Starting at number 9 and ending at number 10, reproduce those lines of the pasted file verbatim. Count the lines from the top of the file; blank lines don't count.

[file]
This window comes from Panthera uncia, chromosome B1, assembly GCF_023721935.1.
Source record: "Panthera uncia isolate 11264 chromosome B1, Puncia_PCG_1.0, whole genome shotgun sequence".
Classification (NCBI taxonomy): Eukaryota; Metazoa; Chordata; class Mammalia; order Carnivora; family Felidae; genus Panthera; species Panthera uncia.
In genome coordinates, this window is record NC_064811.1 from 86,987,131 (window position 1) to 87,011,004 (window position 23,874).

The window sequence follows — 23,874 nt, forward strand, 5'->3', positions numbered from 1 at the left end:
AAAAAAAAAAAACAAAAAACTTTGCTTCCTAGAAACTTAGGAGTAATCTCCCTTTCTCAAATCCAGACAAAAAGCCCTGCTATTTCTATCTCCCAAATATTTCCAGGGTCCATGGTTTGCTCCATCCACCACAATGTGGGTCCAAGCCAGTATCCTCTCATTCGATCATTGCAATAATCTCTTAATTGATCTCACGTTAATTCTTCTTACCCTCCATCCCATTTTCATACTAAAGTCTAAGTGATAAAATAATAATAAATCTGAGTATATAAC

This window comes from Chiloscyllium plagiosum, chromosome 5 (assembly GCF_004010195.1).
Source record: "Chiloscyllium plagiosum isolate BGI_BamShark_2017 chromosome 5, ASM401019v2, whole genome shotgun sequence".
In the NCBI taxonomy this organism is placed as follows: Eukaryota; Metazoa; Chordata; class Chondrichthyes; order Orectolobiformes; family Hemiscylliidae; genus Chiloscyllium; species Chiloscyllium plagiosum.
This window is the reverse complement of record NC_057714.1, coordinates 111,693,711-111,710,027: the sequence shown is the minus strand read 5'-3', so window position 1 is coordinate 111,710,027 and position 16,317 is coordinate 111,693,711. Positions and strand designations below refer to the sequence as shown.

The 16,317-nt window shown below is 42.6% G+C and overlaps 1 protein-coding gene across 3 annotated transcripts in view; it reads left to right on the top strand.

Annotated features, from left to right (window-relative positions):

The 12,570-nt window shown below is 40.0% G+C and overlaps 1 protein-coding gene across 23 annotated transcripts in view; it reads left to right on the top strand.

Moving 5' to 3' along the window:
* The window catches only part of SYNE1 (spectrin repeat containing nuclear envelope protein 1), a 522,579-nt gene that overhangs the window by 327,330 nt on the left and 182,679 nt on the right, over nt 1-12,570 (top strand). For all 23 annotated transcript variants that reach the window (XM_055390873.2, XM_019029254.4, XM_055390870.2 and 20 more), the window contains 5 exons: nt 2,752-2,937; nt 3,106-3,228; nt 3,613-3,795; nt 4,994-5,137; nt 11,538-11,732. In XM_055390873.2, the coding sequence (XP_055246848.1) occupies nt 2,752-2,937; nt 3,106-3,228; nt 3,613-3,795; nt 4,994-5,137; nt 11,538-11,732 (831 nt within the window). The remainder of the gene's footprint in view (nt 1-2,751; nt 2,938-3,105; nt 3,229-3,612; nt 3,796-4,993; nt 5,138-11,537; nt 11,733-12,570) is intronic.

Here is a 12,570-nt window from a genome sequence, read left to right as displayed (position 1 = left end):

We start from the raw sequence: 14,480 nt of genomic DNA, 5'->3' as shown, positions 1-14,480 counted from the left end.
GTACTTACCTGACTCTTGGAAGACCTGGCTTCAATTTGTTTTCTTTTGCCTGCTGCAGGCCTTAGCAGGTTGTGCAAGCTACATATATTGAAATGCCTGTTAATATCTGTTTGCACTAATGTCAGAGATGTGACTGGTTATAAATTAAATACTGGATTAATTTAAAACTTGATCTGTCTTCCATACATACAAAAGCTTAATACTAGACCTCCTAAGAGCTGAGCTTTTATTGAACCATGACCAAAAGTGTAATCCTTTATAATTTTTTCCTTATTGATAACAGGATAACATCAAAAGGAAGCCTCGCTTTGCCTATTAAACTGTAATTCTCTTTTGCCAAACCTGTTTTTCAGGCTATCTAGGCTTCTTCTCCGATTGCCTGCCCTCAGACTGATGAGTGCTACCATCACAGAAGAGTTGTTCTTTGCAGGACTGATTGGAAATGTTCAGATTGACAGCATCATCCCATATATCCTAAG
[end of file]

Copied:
In the NCBI taxonomy this organism is placed as follows: Eukaryota; Metazoa; Chordata; class Chondrichthyes; order Orectolobiformes; family Hemiscylliidae; genus Chiloscyllium; species Chiloscyllium plagiosum.
This window is the reverse complement of record NC_057714.1, coordinates 111,693,711-111,710,027: the sequence shown is the minus strand read 5'-3', so window position 1 is coordinate 111,710,027 and position 16,317 is coordinate 111,693,711. Positions and strand designations below refer to the sequence as shown.